60,000-mile-tall 'plasma waterfall' snapped showering the sun with impossibly fast fire

The polar crown prominence, a huge wall of descending plasma, was recently caught in a newly discovered, exquisitely detailed image of the sun.

A stunning image of a huge wall of plasma being spat out near the south pole of the sun and then plummeting toward the surface at impossibly high velocities has been captured by an astrophotographer.

The eye-catching photo was taken on March 9 by Eduardo Schaberger Poupeau, an Argentine photographer who lives close to Rafaela. According to Poupeau, the plasma wall "raised about 100,000 km [kilometers, or 62,000 miles] above the celestial surface" (opens in new tab). To put that in perspective, it is equivalent to about eight Earths piled on top of one another. Poupeau continued, "On my computer screen, it appeared as though hundreds of plasma strands were trickling down a wall.

According to Spaceweather.com, the brilliant occurrence is known as a polar crown prominence (PCP). PCPs are loops of plasma, or ionized gas, that are expelled from the solar surface by magnetic fields, identical to regular solar prominences. However, PCPs are found close to the sun's magnetic poles between 60 and 70 degrees North and south, where they frequently fall back towards the sun due to the greater magnetic fields there, according to NASA . They have the moniker "plasma cascades" as a result of their decline back toward the sun.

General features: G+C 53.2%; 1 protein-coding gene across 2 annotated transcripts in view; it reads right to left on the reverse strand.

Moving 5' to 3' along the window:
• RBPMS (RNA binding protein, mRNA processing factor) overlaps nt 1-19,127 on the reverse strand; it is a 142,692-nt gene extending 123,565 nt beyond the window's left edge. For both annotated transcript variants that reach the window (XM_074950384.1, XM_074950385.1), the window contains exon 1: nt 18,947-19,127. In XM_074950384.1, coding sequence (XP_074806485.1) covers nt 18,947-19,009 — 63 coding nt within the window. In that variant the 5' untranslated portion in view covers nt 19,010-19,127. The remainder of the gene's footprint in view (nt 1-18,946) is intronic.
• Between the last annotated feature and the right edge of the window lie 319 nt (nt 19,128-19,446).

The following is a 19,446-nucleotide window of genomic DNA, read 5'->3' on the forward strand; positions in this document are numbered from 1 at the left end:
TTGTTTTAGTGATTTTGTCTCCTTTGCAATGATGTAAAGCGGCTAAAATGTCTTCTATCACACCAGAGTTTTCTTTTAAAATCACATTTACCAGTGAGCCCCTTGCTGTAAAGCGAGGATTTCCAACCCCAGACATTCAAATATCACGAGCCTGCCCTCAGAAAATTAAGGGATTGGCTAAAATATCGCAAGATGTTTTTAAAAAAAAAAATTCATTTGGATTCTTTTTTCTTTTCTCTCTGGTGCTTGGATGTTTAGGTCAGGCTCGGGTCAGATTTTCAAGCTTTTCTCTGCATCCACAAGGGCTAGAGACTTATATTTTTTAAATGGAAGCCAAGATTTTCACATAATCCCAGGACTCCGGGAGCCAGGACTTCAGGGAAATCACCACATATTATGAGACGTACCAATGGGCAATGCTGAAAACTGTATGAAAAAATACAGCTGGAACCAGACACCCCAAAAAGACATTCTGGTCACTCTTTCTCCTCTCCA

Because it is still enclosed in the magnetic field that first ejected PCPs, the plasma within them isn't actually falling. But according to NASA, the plasma is moving down at a rate of up to 22,370 mph (36,000 km/h), which is much quicker than the magnetic fields should be able to support. Scientists are still attempting to understand how this is feasible.

The slow phase, during which plasma slowly shoots upward, and the fast phase, during which plasma accelerates towards its altitude peak, are the two phases that PCPs go through during their eruptions, according to a study that was published in 2021 in the journal Frontiers in Physics. More study is required to determine whether this will actually change how the plasma returns to the surface.

Because coronal mass ejections, which are enormous magnetized plasma plumes that have the potential to completely break away from the sun and crash into Earth, can occur in conjunction with solar prominences, solar scientists frequently research them. Nuclear physicists are also interested in PCPs because the magnetic field of the sun appears to be especially good at containing the plasma loops in the pole areas. This information may help scientists develop experimental nuclear fusion reactors.

Despite the fact that images of the phenomenon like the one Poupeau caught are uncommon, PCPs are very prevalent and could occur almost every day. PCPs, like many other plasma-related solar events, could, however, increase in frequency and intensity as the sun approaches the solar maximum, the apex of its 11-year solar cycle.

On February 2, a large solar prominence that was just below the required latitude to be classified as a PCP detached from the sun and spent about 8 hours engulfed in a vast and swiftly moving polar vortex near the north pole of the sun. On September 5, 2022, a huge, wavy stream of plasma snaked across the solar surface, and on September 24, 2022, a gigantic, 1-million-mile-long plume of plasma burst from the sun's surface after another prominence split in two.